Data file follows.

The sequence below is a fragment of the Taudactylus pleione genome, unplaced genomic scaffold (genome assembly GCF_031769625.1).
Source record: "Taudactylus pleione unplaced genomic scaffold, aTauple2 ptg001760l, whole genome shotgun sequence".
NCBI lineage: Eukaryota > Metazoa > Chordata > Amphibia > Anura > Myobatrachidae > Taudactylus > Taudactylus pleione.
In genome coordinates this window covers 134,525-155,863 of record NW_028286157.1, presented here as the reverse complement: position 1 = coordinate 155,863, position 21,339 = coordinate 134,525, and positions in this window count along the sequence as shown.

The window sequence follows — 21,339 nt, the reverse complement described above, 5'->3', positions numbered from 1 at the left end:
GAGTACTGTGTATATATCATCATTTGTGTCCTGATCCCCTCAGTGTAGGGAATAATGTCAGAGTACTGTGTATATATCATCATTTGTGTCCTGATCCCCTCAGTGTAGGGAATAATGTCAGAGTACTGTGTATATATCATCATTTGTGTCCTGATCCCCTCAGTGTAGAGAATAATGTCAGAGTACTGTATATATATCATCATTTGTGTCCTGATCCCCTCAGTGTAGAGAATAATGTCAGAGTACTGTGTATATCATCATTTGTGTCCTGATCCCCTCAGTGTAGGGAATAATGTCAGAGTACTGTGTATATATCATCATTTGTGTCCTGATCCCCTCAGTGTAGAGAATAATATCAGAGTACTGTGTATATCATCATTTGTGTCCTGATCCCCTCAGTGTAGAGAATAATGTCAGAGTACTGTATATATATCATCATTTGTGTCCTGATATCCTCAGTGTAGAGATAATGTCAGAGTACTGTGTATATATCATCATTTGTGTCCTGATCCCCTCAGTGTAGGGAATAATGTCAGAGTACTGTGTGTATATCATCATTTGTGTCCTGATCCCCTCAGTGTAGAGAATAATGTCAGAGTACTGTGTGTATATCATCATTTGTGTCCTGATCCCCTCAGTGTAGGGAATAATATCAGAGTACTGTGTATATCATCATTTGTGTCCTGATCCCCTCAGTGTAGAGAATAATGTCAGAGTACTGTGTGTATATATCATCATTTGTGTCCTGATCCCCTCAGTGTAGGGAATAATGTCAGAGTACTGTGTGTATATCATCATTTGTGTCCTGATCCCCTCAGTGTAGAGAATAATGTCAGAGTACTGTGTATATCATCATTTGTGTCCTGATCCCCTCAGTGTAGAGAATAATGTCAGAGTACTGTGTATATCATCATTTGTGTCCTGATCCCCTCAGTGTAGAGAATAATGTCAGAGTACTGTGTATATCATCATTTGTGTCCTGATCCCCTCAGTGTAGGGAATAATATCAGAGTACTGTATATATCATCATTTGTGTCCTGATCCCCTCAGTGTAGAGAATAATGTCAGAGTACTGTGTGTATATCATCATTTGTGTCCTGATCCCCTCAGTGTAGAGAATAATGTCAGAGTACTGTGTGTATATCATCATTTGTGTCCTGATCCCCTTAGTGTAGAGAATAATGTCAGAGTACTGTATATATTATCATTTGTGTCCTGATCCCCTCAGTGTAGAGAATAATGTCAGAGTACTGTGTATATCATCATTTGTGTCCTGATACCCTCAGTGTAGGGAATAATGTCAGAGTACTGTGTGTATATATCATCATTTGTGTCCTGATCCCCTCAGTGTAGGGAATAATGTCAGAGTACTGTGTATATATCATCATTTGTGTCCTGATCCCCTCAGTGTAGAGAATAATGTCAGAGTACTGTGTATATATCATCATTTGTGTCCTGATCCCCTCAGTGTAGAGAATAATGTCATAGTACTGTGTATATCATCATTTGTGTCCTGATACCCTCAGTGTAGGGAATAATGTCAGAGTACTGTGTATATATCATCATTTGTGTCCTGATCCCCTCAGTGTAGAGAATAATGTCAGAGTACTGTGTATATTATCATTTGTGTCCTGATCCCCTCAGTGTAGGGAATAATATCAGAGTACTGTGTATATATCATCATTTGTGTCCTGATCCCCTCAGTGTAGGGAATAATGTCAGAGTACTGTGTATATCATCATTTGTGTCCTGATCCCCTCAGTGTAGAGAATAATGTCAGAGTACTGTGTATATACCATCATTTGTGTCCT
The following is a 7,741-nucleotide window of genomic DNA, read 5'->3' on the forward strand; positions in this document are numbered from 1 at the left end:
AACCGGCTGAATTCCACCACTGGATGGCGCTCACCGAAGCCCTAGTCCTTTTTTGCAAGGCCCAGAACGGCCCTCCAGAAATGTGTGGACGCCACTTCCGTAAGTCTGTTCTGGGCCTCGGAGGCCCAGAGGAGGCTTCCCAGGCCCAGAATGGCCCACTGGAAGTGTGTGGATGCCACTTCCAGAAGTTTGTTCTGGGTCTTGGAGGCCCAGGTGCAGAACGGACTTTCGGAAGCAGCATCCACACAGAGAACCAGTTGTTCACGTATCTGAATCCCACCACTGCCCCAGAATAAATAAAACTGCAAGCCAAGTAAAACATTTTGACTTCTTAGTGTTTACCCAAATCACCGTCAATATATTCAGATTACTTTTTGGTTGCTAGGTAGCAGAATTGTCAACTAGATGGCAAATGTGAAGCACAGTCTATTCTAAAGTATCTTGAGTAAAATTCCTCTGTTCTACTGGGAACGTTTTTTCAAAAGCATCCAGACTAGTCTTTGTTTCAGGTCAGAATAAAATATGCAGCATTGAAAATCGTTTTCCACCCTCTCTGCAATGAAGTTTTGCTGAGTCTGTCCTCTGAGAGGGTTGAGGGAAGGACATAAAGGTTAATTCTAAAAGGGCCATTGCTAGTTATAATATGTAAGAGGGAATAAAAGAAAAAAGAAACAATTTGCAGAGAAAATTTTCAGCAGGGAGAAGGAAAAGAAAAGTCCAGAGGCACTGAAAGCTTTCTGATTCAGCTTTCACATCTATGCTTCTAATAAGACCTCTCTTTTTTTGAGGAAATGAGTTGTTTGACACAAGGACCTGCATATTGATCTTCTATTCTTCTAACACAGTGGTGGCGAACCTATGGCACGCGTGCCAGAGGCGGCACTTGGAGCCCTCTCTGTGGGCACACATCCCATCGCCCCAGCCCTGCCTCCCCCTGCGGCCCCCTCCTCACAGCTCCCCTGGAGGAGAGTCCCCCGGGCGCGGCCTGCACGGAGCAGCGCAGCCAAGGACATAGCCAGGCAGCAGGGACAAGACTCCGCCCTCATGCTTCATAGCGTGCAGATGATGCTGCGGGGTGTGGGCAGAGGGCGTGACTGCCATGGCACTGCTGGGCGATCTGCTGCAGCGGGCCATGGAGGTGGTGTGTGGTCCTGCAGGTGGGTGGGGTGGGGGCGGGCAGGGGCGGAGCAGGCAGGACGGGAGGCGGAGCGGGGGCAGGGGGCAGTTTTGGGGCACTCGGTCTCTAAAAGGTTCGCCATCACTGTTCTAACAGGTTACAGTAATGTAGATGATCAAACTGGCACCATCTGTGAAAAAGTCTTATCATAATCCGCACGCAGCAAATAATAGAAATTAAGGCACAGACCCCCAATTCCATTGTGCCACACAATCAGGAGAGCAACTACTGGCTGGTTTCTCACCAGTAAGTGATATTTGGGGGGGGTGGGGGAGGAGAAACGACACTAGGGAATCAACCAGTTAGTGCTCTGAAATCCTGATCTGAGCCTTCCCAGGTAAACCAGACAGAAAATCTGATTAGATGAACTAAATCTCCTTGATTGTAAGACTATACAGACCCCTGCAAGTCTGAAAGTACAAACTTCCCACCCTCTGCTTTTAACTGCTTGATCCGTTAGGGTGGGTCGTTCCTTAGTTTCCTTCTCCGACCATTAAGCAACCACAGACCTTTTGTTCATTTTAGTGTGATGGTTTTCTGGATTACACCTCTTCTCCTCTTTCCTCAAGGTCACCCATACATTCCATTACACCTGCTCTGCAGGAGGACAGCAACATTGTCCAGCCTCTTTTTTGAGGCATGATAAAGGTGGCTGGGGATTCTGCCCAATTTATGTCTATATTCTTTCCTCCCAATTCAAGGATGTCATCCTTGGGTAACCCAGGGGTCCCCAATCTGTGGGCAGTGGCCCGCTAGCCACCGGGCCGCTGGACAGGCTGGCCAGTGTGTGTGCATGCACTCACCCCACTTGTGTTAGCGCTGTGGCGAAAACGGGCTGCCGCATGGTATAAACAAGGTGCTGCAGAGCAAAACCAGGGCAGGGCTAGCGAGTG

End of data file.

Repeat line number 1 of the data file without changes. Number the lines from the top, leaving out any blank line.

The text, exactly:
The sequence below is a fragment of the Taudactylus pleione genome, unplaced genomic scaffold (genome assembly GCF_031769625.1).